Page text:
In Delhi AAP stands for Aam Admi Party. In Punjab, where AAP’s four electoral victories shocked both the Shiromani Akali Dal and the Congress, AAP stands for Abandoned Angry People. AAP did well in Punjab’s Malwa region because the four districts of Patiala, Sangrur, Faridkot and Fatehgarh Sahib because the Malwa region has the maximum number of Angry and Abandoned People – farmers and farm labourers engaged in a back-to-the-wall struggle to survive, widows and orphans of those same farmers and farm labourers whom the struggle defeated.
Over the past four decades the Akalis (led by Prakash Singh Badal four times and Surjit Barnala once) were at the helm of affairs for 17 years; in this same period, the Congress ruled for 18 years. These governments could not bring themselves to admit the rapidly deteriorating condition of the villages – it would have meant giving the lie to the oft-trumpeted declaration that ‘prosperous’ Punjab was India’s agricultural showcase.
In these 40-plus years, these people have been crying out to the willfully blind and stone-deaf state government. Did even a single leader heed their distress? Amarinder at least set up the Farmers’ Commission to go into the problem and recommend ameliorative measures. Perhaps because of this and the abrogation of the river-waters treaty he fell from favour with his own party.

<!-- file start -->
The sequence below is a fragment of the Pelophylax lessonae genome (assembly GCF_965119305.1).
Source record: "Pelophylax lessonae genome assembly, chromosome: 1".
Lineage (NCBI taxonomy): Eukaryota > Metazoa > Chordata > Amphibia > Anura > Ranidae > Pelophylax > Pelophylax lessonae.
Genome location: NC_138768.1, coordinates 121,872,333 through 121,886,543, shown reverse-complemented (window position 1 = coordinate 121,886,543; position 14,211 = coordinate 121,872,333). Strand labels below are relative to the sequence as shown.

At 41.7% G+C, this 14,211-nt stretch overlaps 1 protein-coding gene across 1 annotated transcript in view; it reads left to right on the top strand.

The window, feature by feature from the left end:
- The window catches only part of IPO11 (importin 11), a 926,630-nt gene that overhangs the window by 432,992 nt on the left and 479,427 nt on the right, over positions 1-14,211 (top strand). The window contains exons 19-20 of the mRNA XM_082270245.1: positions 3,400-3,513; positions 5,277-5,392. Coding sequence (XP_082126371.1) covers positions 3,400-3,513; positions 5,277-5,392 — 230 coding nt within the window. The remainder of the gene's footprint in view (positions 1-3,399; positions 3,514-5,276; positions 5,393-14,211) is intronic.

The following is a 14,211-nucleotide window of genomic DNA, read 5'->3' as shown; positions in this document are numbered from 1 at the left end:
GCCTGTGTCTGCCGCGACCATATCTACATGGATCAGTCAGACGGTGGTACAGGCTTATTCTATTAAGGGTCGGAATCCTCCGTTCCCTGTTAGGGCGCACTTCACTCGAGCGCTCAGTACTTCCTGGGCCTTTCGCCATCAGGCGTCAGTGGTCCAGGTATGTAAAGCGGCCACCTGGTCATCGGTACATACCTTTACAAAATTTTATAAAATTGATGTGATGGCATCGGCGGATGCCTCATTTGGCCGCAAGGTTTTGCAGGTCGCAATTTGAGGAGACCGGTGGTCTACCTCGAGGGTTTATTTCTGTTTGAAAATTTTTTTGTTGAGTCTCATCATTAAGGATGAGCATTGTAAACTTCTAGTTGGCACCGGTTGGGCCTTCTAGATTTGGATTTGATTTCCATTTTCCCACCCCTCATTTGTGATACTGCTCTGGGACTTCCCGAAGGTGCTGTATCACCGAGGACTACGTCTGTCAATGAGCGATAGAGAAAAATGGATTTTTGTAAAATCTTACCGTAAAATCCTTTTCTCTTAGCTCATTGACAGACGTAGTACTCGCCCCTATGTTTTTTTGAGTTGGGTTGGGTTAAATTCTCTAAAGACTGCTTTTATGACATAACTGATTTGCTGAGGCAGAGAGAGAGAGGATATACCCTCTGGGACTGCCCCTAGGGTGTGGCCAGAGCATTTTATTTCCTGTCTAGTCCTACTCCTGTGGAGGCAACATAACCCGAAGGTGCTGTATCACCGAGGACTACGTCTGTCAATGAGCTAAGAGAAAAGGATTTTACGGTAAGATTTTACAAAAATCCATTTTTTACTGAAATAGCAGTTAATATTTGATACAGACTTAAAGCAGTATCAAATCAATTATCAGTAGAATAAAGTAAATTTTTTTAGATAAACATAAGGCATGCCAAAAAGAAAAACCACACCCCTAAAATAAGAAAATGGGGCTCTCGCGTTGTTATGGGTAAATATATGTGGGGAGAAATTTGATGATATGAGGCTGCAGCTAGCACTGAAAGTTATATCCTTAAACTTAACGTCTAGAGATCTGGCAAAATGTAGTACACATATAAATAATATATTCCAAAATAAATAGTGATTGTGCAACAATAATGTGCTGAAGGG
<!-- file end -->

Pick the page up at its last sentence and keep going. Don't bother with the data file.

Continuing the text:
AAP articulated the misery of the rural people and that struck a chord with the voters. The very fact that AAP’s votes came from the Malwa belt shows that addressing the issue of agrarian crisis – not in theory but as reflected in the actual lives of people – has carried the party to victory. AAP should learn this lesson and apply it on an all-India basis if they want popular support to swell.